Conservation Part of Robinson Legacy



Editor’s Note: Part 2 of 2

Saving the environment for future generations means more to Will Robinson than a campaign slogan. The real estate attorney’s surname landed on the the Robinson Preserve, a 487-park in Manatee County made up largely of land donated by his family for conservation. And should he win a seat in the Florida Legislature, he’d like to see the state properly investing in more property. “We should be funding dollars to preserve environmental lands,” he says. “Hopefully we can agree on preserving our most precious resources.”

But it could take more than a family history in conservation to ensure Robinson has a say this year. He’s now the Republican candidate in state House District 71, running against Democrat Tracy Pratt, another Bradenton attorney. The seat for the past eight years was represented by state Rep. Jim Boyd, R-Bradenton, who is retiring because of term limits.

Robinson entered the race early, filing in February 2017, and he proved a solid contender early. He initially faced a primary challenge from James Buchanan, who later decided instead to run in a special election in District 72 then lost. Buchanan decided next to run in District 74 rather than re-entering the fray with Robinson.

That’s no shock. Robinson raised more than $272,000 over the course of his candidacy, including about $26,000 in early September alone. By comparison, Pratt raised more than $41,000 since entering the race in March. Pratt also chipped in $20,000 of her own money; Robinson put in $90,000 out of pocket.

Pratt, for her part, has also painted herself an environmental champion, chastising the Republican Legislature for failing to fund conservation as required by Amendment 1. “The environment has been my No. 1 priority since before red tide hit the region,” Pratt says. “We lack the infrastructure to address issues related to sea level rise and climate change.”

But the candidates differ on other policies, such as education. Pratt expresses frustration at decisions by the Legislation to require more funding go toward charter schools while lawmakers dabble with increasing voucher spending at the expense of public school systems. "School choice has decimate dour school system," she said. While she supported limited public charter schools, she says directed funds away from schools has starved districts around the state.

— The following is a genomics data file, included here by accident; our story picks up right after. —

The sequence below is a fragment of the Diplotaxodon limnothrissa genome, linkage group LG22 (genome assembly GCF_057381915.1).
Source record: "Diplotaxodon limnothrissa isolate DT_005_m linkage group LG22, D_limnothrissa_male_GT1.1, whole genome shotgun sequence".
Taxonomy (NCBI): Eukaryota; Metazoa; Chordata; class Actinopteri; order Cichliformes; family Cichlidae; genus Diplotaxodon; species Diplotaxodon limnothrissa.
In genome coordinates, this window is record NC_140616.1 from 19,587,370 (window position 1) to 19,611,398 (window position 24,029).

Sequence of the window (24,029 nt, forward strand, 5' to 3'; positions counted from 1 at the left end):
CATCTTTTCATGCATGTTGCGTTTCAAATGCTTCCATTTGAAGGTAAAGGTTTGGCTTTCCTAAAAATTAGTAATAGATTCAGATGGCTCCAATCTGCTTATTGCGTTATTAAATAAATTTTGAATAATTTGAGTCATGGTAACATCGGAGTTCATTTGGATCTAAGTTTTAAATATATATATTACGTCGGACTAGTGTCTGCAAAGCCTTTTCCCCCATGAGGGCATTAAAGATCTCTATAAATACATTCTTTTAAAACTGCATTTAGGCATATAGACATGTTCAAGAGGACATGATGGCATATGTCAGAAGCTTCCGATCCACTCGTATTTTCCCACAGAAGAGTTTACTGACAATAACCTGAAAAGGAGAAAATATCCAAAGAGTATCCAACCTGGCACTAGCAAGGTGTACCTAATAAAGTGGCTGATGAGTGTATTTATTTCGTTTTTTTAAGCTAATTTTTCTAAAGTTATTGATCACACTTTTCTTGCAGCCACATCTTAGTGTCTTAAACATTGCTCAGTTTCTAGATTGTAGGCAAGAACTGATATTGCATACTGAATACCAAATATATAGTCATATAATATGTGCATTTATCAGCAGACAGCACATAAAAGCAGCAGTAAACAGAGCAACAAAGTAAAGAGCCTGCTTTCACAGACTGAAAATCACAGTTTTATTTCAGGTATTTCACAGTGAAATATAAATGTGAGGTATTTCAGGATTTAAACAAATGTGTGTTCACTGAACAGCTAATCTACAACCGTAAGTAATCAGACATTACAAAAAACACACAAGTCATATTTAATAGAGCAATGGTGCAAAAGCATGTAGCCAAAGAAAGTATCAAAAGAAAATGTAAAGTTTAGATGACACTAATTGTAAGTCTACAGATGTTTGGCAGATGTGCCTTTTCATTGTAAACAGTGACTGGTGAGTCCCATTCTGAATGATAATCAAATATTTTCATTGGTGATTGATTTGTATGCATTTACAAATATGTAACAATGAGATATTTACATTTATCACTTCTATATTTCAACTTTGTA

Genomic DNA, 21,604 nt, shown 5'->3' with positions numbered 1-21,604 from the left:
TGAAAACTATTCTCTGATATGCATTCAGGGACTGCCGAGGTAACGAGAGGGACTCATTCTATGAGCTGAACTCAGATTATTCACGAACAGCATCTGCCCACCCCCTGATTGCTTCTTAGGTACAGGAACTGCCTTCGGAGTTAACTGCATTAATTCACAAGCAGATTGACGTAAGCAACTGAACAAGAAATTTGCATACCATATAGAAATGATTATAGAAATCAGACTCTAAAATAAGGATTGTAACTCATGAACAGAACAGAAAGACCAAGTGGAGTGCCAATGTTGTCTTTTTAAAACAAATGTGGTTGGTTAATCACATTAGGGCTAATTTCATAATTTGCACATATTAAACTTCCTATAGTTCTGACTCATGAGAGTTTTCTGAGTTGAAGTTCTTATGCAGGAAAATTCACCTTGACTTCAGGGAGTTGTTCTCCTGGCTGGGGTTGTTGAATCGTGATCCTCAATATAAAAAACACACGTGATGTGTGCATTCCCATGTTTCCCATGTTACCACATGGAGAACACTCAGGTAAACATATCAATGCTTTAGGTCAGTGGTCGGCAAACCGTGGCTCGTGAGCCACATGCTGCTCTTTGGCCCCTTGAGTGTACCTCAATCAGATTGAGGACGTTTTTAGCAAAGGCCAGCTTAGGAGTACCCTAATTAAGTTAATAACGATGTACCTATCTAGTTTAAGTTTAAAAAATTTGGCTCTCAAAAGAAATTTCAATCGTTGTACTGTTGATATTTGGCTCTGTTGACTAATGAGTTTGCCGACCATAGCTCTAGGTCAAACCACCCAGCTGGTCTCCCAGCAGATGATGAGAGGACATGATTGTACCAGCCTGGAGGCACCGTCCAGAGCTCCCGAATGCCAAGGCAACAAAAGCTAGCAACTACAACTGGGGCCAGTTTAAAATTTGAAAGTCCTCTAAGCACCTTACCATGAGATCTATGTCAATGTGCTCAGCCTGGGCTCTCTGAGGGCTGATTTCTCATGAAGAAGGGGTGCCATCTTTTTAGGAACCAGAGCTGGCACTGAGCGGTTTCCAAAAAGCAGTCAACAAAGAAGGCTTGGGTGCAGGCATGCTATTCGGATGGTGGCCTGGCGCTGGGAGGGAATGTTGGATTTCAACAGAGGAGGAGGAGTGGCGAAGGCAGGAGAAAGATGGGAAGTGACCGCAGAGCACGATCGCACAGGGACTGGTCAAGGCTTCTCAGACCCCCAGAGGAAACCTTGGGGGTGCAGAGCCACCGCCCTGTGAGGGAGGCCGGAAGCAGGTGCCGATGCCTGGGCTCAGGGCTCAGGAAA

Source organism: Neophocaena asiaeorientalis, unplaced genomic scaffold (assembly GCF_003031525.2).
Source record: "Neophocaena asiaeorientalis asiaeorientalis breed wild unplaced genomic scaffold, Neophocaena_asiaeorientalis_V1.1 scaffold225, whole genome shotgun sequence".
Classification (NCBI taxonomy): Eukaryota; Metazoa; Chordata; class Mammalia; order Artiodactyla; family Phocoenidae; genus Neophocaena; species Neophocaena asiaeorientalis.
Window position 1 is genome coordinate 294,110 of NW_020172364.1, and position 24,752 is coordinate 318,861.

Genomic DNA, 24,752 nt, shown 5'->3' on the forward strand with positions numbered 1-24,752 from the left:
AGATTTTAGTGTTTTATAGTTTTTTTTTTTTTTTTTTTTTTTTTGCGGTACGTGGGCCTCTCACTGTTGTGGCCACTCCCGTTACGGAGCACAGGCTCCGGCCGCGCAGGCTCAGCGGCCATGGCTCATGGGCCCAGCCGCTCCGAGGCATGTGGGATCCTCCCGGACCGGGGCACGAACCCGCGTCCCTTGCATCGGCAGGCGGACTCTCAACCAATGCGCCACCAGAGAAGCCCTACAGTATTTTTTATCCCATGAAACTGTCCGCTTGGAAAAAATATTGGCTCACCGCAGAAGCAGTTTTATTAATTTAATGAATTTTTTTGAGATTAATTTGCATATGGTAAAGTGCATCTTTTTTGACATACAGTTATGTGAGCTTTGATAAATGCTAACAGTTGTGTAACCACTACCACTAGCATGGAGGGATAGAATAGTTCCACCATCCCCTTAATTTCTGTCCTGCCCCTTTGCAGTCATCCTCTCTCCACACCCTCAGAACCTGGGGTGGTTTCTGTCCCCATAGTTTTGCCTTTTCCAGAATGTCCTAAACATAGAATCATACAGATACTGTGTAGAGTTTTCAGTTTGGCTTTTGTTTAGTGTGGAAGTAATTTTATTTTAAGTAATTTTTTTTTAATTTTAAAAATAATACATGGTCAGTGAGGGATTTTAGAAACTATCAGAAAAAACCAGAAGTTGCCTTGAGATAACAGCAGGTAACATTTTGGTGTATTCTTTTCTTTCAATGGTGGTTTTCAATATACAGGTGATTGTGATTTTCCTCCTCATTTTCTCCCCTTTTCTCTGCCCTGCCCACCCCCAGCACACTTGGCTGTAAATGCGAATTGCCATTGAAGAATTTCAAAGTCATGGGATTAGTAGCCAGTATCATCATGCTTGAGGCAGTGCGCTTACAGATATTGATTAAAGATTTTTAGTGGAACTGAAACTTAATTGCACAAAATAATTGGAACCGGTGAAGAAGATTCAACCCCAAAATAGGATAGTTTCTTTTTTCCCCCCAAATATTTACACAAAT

Robinson, a product of local schools, says parents deserve choices. “We should invest in public schools but that doesn’t mean we shouldn’t also invest in nontraditional schools like charter schools or even other types of institutions,” he says. “We should give parents and students maximum choices.” That could include private school vouchers, he says. The top priority should be transparency in the schools, though he noted  “We have gotten too out of control with a lot of the standards.” 

As for school security, the two express similar unease with the expansive bill passed after the Parkland shooting in February, but for different reasons. Robinson likes the funding provided for public health but thinks raising the age limit for rifle purchases leans into young adults’ Second Amendment Rights. Pratt was happy to see some gun restrictions included, but dislikes the guardian program that could allow more staff to keep firearms on campus. Neither, though, can say how they would have voted on the bill, and both hope if they had been involved in crafting the legislation it might have been closer to their liking.

Robinson and Pratt face off in the Nov. 6 general election, open to all voters registered in District 71, which includes parts of Sarasota and Manatee counties.

Photo courtesy Robinson campaign: Will Robinson addresses a crowd in an area pavilion.

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